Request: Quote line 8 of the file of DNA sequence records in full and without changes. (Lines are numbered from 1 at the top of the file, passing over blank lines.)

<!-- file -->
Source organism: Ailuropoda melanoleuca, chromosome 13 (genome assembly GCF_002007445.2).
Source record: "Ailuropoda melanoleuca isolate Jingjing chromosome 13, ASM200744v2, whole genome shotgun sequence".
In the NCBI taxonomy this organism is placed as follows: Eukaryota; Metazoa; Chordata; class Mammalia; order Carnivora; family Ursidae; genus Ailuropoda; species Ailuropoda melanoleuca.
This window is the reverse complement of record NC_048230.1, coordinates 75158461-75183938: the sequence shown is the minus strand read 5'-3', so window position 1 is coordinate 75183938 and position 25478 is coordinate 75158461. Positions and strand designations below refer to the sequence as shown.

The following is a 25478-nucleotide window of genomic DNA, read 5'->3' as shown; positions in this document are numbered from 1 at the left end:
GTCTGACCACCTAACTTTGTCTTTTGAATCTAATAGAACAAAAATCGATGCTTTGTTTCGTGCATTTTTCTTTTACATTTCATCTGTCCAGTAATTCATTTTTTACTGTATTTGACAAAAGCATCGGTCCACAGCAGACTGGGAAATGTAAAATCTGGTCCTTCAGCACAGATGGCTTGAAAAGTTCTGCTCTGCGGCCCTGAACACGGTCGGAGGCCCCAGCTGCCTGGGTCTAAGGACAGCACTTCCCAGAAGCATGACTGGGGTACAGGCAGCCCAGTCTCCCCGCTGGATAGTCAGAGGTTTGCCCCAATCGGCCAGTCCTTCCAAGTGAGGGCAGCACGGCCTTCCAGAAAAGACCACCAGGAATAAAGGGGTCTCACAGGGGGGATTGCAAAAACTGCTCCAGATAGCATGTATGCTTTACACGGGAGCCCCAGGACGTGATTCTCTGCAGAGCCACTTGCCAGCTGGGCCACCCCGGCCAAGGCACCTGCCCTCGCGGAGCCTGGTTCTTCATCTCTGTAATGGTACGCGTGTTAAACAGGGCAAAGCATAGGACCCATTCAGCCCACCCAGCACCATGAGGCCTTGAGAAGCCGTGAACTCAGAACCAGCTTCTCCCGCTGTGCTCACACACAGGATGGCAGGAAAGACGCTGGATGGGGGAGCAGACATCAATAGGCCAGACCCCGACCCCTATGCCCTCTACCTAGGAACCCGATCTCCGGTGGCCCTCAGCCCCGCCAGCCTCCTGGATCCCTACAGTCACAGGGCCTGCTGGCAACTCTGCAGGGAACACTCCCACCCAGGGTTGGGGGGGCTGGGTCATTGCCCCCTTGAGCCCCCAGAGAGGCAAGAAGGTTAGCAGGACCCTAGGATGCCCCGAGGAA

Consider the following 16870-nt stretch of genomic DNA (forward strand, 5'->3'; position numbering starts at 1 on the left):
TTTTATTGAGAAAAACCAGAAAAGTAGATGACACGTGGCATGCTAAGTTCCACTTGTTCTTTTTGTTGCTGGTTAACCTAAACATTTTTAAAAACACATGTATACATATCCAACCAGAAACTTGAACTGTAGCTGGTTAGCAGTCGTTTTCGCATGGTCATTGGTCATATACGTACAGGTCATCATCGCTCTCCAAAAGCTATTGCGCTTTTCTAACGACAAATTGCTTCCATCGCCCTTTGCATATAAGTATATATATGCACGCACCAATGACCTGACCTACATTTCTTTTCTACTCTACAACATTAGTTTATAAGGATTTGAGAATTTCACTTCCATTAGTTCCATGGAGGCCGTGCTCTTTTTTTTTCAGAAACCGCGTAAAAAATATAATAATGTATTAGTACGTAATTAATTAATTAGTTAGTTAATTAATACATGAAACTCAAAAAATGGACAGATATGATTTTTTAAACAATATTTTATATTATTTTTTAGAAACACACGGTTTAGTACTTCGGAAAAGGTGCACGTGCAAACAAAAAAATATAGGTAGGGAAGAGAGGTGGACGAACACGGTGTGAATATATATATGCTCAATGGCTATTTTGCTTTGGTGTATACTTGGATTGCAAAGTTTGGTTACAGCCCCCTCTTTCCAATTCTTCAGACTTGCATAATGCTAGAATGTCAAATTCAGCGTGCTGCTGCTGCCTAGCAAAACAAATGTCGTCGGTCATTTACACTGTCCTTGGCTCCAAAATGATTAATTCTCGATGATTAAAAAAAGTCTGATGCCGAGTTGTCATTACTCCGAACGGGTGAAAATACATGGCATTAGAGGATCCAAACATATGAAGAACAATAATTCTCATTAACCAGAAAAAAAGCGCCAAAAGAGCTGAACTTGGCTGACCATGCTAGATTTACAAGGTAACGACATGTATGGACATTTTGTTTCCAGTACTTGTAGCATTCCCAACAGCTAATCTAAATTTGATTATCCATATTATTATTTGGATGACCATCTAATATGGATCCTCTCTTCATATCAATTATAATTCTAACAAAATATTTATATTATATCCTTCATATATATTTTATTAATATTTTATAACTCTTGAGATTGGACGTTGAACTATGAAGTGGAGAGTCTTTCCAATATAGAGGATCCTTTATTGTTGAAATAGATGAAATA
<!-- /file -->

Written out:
TTTTATTGAGAAAAACCAGAAAAGTAGATGACACGTGGCATGCTAAGTTCCACTTGTTCTTTTTGTTGCTGGTTAACCTAAACATTTTTAAAAACACATGTATACATATCCAACCAGAAACTTGAACTGTAGCTGGTTAGCAGTCGTTTTCGCATGGTCATTGGTCATATACGTACAGGTCATCATCGCTCTCCAAAAGCTATTGCGCTTTTCTAACGACAAATTGCTTCCATCGCCCTTTGCATATAAGTATATATATGCACGCACCAATGACCTGACCTACATTTCTTTTCTACTCTACAACATTAGTTTATAAGGATTTGAGAATTTCACTTCCATTAGTTCCATGGAGGCCGTGCTCTTTTTTTTTCAGAAACCGCGTAAAAAATATAATAATGTATTAGTACGTAATTAATTAATTAGTTAGTTAATTAATACATGAAACTCAAAAAATGGACAGATATGATTTTTTAAACAATATTTTATATTATTTTTTAGAAACACACGGTTTAGTACTTCGGAAAAGGTGCACGTGCAAACAAAAAAATATAGGTAGGGAAGAGAGGTGGACGAACACGGTGTGAATATATATATGCTCAATGGCTATTTTGCTTTGGTGTATACTTGGATTGCAAAGTTTGGTTACAGCCCCCTCTTTCCAATTCTTCAGACTTGCATAATGCTAGAATGTCAAATTCAGCGTGCTGCTGCTGCCTAGCAAAACAAATGTCGTCGGTCATTTACACTGTCCTTGGCTCCAAAATGATTAATTCTCGATGATTAAAAAAAGTCTGATGCCGAGTTGTCATTACTCCGAACGGGTGAAAATACATGGCATTAGAGGATCCAAACATATGAAGAACAATAATTCTCATTAACCAGAAAAAAAGCGCCAAAAGAGCTGAACTTGGCTGACCATGCTAGATTTACAAGGTAACGACATGTATGGACATTTTGTTTCCAGTACTTGTAGCATTCCCAACAGCTAATCTAAATTTGATTATCCATATTATTATTTGGATGACCATCTAATATGGATCCTCTCTTCATATCAATTATAATTCTAACAAAATATTTATATTATATCCTTCATATATATTTTATTAATATTTTATAACTCTTGAGATTGGACGTTGAACTATGAAGTGGAGAGTCTTTCCAATATAGAGGATCCTTTATTGTTGAAATAGATGAAATA